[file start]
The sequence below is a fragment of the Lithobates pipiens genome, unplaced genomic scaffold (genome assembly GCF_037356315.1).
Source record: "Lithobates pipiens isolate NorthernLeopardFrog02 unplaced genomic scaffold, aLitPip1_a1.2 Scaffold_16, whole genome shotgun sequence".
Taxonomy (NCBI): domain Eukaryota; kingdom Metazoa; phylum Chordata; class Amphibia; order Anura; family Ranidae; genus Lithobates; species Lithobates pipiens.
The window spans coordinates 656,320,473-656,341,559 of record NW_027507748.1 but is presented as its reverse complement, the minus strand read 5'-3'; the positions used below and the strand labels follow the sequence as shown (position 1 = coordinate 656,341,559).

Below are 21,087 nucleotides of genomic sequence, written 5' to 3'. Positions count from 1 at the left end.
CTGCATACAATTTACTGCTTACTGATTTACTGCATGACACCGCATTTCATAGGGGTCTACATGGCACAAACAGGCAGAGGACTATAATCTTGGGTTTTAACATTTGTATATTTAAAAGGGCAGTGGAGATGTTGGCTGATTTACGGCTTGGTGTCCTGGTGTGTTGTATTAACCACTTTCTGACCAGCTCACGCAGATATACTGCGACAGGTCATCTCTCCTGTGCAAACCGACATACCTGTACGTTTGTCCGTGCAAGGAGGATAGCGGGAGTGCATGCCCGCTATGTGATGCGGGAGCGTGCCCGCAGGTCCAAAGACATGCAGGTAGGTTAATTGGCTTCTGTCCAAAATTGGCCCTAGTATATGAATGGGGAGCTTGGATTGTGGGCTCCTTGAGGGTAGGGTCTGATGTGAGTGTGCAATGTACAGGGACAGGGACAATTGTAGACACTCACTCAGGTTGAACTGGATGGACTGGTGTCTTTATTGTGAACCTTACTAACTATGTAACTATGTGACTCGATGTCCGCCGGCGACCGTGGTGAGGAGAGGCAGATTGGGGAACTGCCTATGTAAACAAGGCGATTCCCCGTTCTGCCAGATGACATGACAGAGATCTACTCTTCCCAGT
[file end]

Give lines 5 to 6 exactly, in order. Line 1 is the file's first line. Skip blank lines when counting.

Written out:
Below are 21,087 nucleotides of genomic sequence, written 5' to 3'. Positions count from 1 at the left end.
CTGCATACAATTTACTGCTTACTGATTTACTGCATGACACCGCATTTCATAGGGGTCTACATGGCACAAACAGGCAGAGGACTATAATCTTGGGTTTTAACATTTGTATATTTAAAAGGGCAGTGGAGATGTTGGCTGATTTACGGCTTGGTGTCCTGGTGTGTTGTATTAACCACTTTCTGACCAGCTCACGCAGATATACTGCGACAGGTCATCTCTCCTGTGCAAACCGACATACCTGTACGTTTGTCCGTGCAAGGAGGATAGCGGGAGTGCATGCCCGCTATGTGATGCGGGAGCGTGCCCGCAGGTCCAAAGACATGCAGGTAGGTTAATTGGCTTCTGTCCAAAATTGGCCCTAGTATATGAATGGGGAGCTTGGATTGTGGGCTCCTTGAGGGTAGGGTCTGATGTGAGTGTGCAATGTACAGGGACAGGGACAATTGTAGACACTCACTCAGGTTGAACTGGATGGACTGGTGTCTTTATTGTGAACCTTACTAACTATGTAACTATGTGACTCGATGTCCGCCGGCGACCGTGGTGAGGAGAGGCAGATTGGGGAACTGCCTATGTAAACAAGGCGATTCCCCGTTCTGCCAGATGACATGACAGAGATCTACTCTTCCCAGT